Introducing Microsoft Test & Lab Manager
The new MTLM is a professional functional testing tool that gives developers the ability to write, run and execute manual tests.
- By Jeff Levinson
I've been on a hiatus from writing about Visual Studio (VS) and Team Foundation Server (TFS) at VisualStudioMagazine.com, but with the impending arrival of VS2010, I will be exploring numerous areas of the new IDE in a series of columns. The goal is to give you the best advice possible for adopting VS2010, as well as provide techniques for using VS2010 more effectively once you have adopted it. For those of you planning on moving to VS2010, these articles will serve as a good resource for understanding the power and benefits of the VS2010 product line.
In this article I will introduce you to a new product in the Visual Studio lineup called Microsoft Test & Lab Manager (MTLM). MTLM is included as part of Visual Studio Ultimate, but as a standalone product it is also included (and is the main part of) Test Elements. It is a professional functional testing tool that gives you the ability to write, run and execute manual tests and to track the results. It has no dependencies on Visual Studio but does require TFS.
To begin with, MTLM allows you to create Test Plans for a Team Project. These plans have configuration settings, start and end dates, tests (which are arranged into "test suites") and test results. You can have as many different test plans as you want for a given project with the same or different test plan owners. Figure 1 shows the Test Plan Contents page with a requirements-based test suite (left pane) that contains several test cases (shown in the right pane).
This view allows you to assign test case and test configuration combinations to testers for testing. It also lets you specify different test configurations for each test case, if you desire. From the testing perspective, this view also lets testers add new test cases or complete existing test cases before executing those cases.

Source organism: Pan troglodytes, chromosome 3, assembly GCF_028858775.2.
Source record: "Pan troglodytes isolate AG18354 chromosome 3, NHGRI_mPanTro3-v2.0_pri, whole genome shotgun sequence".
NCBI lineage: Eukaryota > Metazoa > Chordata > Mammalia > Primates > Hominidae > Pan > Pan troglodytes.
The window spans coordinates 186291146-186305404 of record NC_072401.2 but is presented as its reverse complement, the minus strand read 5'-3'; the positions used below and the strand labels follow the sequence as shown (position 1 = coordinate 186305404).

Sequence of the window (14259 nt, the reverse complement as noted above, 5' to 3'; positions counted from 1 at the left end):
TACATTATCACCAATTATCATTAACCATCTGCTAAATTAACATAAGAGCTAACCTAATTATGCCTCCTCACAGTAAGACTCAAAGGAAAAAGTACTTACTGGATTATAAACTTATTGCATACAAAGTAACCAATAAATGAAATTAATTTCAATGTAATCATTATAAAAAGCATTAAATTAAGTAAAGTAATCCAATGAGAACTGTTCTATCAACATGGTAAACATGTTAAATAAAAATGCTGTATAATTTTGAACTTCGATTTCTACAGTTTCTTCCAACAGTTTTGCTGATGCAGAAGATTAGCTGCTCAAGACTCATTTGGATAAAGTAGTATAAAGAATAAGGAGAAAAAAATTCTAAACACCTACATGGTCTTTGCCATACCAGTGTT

Figure 2 shows the new Test Case Work Item Type (WIT). The test case allows you to specify a series of actions and expected results in the familiar test case format. In addition, you can specify parameters in the test cases so that you can re-use test cases for many different conditions. You can also re-use test steps so that repetitive tasks (such as logging onto a system or starting an application) only have to be entered once.
The Run Tests page allows you to execute manual or automated tests (I will discuss automated tests in a future column) and it also shows you the results of the last test run for the selected test suite. Figure 3 shows the Run Tests page after executing a series of tests. Here you can see two tests passed, one failed and two were not run at all. This allows you to very quickly and easily see the status of (in this case) your requirements in terms of quality.
When executing tests you are presented with the Test Runner. The Test Runner (shown in Figure 4) allows you to execute multiple tests at once and shows each test step in detail. In this figure I am in the process of filing a bug against the selected step to which I have attached a screenshot and provided a comment about the failure. Each step can be marked as passed or failed and when you file a bug against a test, all of the information about the test is captured.
Figure 5 shows the Repro Steps section of the bug that was filed from this test case. You can see that all of the steps of the test are captured as well as which step failed. A video recording is also captured and the time index of the failure is linked to the step that failed so a developer can simply click the link and see the failure in progress. The screenshot is captured as well as the system information and other logs which allow the developers to quickly and easily triage the bug.
In this short article I've introduced you to some of the capabilities of MTLM and Test Runner and how easy it is to manage test cases, test runs and view test results. The Test Runner allows for easily executing tests and filing bugs with all of the information a developer needs to fix the bug -- and the tester does not have to do anything in particular to get this all to work. There are many more capabilities available to you with MTLM and hopefully this brief insight will get you excited about the possibilities and all of the other great features available to you with the testing tools in Visual Studio 2010.
About the Author
Jeff Levinson is the Application Lifecycle Management practice lead for Northwest Cadence specializing in process and methodology. He is the co-author of "Pro Visual Studio Team System with Database Professionals" (Apress 2007), the author of "Building Client/Server Applications with VB.NET" (Apress 2003) and has written numerous articles. He is an MCAD, MCSD, MCDBA, MCT and is a Team System MVP. He has a Masters in Software Engineering from Carnegie Mellon University and is a former Solutions Design and Integration Architect for The Boeing Company. You can reach him at [email protected].